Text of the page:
Embarking on the journey
I intrinsically believe it is every person’s basic human right to feel comfortable with their sexuality and to express it in any way they see fit and appropriate for them as an individual. We all deserve to thrive and realise our potential as unique human beings, free from discrimination and judgement.
Sexuality and the need for labels has intrigued and somewhat troubled me since my early adolescence.
I have fallen in love with both men and women during my 53 years on this planet but could never quite pin down my own sexual orientation. I’ve never really known what my self-defined label should be. I never felt fully lesbian, but equally never felt quite straight either. Bisexual? Pan-sexual? Maybe, but putting myself in either of these boxes has never quite felt right for me either.
Mine was more an attraction I didn’t want to categorise, and why should I? I always felt I was simply attracted (or not) to individual people on some level or another. It didn’t matter about gender, gender identity, or sexual orientation; we either ‘clicked’ or we didn’t.
Simple I thought! Not so easy at all, as life turns out. But it should be!
No one chooses their sexual orientation; it is a fact we’re born with, in the same way as brown eyes or blonde hair. How much we can embrace who we are, is, however, influenced greatly by the situations we find ourselves existing in. Whether that’s a loving family, accepting friends who support our self-exploration of life, or a hostile oppressive environment that demands conformity at all costs.
I completely understand that labels are positive and life affirming for many members of the LGBTQ+ community, but not for me. I’m proud to say I can now accept myself and be at peace with the unique human being I was born to be.Michelle Davies
I have never experienced either of these extremes, because rather than put myself out there, for most of my life I have chosen to hide from the judgement of others. A sad state of affairs, many may say. Probably, when viewed from a wholly sympathetic and objective perspective, but in fact an entirely normal existence for many people whose sexual orientation is not absolute.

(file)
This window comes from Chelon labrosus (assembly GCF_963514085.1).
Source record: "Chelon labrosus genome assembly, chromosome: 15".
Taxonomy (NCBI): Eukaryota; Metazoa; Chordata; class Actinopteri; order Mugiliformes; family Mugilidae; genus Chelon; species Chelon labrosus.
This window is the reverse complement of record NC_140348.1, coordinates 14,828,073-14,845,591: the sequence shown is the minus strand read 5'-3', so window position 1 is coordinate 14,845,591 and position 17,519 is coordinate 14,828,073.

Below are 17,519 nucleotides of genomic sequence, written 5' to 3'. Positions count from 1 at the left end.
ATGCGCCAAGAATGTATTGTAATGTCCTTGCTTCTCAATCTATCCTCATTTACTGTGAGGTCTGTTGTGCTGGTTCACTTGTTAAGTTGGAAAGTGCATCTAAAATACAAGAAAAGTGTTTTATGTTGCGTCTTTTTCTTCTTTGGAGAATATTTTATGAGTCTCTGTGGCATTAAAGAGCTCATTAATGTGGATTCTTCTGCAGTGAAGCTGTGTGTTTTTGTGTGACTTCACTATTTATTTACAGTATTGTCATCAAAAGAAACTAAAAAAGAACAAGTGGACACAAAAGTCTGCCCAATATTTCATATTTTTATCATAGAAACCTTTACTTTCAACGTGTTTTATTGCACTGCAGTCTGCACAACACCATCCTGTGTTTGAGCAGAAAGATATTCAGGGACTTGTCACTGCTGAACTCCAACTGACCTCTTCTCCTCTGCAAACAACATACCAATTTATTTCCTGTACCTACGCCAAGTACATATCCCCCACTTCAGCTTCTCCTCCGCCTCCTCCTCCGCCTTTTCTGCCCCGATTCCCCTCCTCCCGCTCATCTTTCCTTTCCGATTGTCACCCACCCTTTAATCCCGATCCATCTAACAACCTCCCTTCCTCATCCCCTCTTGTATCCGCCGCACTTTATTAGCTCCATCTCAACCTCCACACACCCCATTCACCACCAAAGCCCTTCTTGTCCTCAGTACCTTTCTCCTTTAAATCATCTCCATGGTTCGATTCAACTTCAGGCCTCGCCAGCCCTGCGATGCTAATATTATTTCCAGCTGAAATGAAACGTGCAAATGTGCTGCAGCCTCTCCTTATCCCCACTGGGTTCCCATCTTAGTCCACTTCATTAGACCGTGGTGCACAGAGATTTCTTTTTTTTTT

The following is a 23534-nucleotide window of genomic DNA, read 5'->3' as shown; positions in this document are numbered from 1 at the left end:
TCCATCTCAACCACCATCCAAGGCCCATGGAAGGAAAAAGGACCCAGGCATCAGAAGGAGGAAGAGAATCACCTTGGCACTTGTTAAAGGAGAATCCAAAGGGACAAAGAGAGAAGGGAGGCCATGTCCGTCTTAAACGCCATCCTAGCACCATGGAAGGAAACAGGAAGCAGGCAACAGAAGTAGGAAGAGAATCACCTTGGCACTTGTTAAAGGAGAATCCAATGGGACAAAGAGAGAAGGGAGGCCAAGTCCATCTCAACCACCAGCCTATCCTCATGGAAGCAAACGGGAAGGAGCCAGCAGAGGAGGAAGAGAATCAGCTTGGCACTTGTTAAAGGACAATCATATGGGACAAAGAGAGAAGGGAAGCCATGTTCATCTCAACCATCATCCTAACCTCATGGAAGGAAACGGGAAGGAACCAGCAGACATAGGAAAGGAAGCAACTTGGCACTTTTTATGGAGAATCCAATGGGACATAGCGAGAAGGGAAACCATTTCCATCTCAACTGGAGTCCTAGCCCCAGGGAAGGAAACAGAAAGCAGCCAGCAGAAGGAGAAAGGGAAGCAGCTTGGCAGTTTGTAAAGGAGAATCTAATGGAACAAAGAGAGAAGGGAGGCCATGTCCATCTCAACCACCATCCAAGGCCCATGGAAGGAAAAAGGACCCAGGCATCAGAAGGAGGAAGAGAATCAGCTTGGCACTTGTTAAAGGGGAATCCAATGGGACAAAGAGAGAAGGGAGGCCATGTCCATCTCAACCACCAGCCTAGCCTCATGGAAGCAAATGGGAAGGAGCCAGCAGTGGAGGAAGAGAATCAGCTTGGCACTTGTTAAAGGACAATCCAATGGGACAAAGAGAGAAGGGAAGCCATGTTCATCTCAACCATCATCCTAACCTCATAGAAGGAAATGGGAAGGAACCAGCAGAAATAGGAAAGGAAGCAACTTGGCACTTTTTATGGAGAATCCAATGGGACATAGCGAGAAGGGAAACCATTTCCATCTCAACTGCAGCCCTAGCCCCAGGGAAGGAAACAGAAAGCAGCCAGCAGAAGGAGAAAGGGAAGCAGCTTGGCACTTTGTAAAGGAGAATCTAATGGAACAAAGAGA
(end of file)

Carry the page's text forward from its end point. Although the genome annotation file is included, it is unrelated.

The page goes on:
I completely understand that labels are positive and life affirming for many members of the LGBTQ+ community, but not for me. I’m proud to say I can now accept myself and be at peace with the unique human being I was born to be. It has taken a long time to get here, but I will no longer apologise for who I am or continue to hide my whole self from the world.
Unfortunately, even when the LGBTQ+ acronym is used inclusively, bisexuals (and pan-sexuals and sexually fluid people) have often been left out of discussions about LGBTQ+ issues and this continues to this day. But am I a “B” or am I a “P”? Sexually fluid, confused, in denial, greedy, or maybe a “Q”?
Who cares? Not me anymore. I am Michelle……. wife, mother, daughter, human rights advocate, and all-round decent human being, and that is good enough.
This blog post was written by Michelle Davies, Service Design and Delivery Director, Employers Network for Equality an Inclusion. It was originally posted on 16 June 2021 and revised in July 2022.
Additional enei resources
- Blog: Celebrating 50 Years of LGBTQ+ Pride: Ten LGBTQ+ Icons who inspire us, 27 May 2022
- Employer Guide: Gender and Employment
- Employer Guide: Gender Reassignment
- Employer Guide: Sexual Orientation and Employment
- Infographic: Sexual Orientation
- Quick Guide: Gender Identity
- Quick Guide: Glossary of Gender Reassignment Terms
- Quick Guide: LGBTQ+ Pride
- Quick Guide: Sexual Orientation